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This revealing memoir from a 34-year veteran of the CIA who worked as a case officer and recruiter of foreign agents before and after 9/11 provides an invaluable perspective on the state of modern spy craft, how the CIA has developed, and how it must continue to evolve.
If you've ever wondered what it's like to be a modern-day spy, Douglas London is here to explain. London’s overseas work involved spotting and identifying targets, building relationships over weeks or months, and then pitching them to work for the CIA—all the while maintaining various identities, a day job, and a very real wife and kids at home.
The Recruiter: Spying and the Lost Art of American Intelligence captures the best stories from London's life as a spy, his insights into the challenges and failures of intelligence work, and the complicated relationships he developed with agents and colleagues. In the end, London presents a highly readable insider’s tale about the state of espionage, a warning about the decline of American intelligence since 9/11 and Iraq, and what can be done to recover.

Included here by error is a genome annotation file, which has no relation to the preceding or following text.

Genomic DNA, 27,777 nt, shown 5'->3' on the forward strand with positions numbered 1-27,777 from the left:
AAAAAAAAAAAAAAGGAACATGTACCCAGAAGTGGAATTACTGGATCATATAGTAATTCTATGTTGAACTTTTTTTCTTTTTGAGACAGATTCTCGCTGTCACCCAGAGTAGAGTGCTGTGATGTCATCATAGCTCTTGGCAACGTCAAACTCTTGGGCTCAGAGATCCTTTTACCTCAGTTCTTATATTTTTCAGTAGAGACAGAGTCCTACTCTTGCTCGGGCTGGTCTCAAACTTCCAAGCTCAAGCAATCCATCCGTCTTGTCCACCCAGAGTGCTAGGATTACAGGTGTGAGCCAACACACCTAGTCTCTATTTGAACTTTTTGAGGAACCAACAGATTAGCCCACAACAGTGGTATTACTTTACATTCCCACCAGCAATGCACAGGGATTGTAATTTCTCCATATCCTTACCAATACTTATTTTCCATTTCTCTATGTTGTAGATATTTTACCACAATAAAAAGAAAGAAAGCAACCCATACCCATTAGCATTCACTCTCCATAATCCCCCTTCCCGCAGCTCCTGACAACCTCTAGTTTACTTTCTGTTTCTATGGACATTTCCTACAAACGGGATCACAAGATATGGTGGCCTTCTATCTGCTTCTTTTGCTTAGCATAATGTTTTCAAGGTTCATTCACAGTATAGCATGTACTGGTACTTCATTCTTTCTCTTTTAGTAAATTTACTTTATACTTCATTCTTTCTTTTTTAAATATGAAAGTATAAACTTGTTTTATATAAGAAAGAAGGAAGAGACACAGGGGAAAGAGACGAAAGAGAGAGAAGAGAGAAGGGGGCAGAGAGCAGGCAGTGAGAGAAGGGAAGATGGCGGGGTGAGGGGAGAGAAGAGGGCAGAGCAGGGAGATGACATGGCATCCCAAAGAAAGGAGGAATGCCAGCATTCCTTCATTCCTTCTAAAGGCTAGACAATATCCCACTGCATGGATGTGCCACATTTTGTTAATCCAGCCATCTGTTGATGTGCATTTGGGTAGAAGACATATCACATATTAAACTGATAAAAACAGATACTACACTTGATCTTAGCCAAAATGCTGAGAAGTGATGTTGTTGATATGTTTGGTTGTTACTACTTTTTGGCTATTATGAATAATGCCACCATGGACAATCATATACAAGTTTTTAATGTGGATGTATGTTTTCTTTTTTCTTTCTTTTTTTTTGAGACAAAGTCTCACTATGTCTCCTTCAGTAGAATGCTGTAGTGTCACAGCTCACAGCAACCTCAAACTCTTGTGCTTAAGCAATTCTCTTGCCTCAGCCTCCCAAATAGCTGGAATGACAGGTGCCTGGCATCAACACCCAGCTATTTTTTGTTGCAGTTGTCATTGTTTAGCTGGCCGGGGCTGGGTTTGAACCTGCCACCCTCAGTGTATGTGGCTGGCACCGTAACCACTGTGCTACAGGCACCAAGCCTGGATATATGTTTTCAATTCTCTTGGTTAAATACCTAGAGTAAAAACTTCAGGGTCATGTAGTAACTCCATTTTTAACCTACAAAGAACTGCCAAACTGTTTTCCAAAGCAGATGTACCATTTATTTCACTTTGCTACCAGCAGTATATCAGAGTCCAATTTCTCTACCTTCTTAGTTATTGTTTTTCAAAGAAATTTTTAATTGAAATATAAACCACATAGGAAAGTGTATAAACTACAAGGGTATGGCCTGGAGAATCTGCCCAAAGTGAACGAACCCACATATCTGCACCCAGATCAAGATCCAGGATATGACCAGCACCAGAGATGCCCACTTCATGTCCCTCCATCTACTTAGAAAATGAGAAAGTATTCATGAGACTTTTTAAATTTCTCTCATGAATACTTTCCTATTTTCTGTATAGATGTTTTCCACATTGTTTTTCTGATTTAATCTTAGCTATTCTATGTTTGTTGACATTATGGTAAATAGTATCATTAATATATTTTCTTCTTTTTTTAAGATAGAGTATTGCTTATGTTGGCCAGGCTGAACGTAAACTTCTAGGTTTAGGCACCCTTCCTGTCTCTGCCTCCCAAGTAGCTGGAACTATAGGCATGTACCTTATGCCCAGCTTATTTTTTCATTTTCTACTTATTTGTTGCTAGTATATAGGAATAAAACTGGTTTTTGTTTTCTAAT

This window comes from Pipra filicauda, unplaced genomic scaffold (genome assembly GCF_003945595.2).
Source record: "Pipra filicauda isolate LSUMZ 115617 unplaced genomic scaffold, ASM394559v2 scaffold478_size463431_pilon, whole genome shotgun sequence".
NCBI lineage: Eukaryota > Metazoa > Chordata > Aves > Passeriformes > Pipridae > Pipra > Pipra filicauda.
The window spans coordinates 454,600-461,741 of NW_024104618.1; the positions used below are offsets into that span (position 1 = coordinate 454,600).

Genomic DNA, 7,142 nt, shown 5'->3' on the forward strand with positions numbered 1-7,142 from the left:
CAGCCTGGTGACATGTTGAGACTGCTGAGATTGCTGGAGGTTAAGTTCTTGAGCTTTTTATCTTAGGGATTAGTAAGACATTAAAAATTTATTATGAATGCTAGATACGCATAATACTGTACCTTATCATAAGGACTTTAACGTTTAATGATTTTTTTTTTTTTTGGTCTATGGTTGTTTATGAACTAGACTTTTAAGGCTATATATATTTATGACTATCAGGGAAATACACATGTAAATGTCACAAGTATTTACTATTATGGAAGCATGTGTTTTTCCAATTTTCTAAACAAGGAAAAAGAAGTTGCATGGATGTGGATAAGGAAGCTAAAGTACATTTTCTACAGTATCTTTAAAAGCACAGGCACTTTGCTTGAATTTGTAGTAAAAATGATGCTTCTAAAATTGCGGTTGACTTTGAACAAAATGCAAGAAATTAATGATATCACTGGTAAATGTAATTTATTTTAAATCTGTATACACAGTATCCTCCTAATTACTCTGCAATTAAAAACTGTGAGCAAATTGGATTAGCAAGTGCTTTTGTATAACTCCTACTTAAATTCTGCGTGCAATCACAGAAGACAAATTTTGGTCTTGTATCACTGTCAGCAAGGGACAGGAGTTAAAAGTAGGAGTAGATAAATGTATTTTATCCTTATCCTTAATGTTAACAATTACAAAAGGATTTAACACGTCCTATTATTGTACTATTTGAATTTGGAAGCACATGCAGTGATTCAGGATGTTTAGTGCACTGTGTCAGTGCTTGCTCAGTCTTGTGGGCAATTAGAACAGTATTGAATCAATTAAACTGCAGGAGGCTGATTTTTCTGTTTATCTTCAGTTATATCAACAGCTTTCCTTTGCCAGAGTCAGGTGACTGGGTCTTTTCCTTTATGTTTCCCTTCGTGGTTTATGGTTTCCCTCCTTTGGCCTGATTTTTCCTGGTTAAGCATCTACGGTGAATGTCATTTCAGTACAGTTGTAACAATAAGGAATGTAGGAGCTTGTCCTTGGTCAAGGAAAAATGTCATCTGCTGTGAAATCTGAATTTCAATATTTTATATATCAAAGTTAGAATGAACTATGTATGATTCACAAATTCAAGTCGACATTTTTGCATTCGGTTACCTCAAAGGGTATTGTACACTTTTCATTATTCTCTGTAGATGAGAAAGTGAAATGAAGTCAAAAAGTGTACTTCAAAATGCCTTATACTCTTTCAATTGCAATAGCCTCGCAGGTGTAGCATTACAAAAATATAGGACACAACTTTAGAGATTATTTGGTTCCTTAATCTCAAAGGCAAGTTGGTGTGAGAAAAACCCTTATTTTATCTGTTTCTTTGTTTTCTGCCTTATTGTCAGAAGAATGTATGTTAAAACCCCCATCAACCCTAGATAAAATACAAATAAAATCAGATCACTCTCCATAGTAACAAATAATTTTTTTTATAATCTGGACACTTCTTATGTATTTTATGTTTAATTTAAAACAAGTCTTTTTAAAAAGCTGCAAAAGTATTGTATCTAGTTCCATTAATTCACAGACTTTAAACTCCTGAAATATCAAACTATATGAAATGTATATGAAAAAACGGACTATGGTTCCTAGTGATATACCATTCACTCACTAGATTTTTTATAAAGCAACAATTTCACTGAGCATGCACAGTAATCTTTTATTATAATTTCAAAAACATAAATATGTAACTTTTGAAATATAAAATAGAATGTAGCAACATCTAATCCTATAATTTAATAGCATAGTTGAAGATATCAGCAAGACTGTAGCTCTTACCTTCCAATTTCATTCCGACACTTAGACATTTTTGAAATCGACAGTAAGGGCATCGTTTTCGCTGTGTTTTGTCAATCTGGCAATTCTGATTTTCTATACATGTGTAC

About the Author
Douglas London is a retired Senior CIA Operations Officer, an Adjunct Associate Professor at Georgetown University's Center for Security Studies, and a Non-resident fellow at the Middle East Institute. He served predominantly in the Middle East, South and Central Asia, and Africa, including three assignments as a Chief of Station, the President’s senior intelligence officer at post, and Chief of Base in a conflict zone. Assignments at CIA Headquarters included executive positions at CIA's Counterterrorism Center, Information Operations Center, and Near East and South Asia Division. London was decorated with the CIA’s Career Intelligence Medal, the McCone Award, and multiple unit and individual citations.
"Douglas London draws the reader deeply into the world of CIA operations officers, and in his well-written, clear-eyed account he sheds considerable light on the hitherto murky world of CIA operatives in the field. It is a fascinating read."—Peter Bergen, author of The Rise and Fall of Osama bin Laden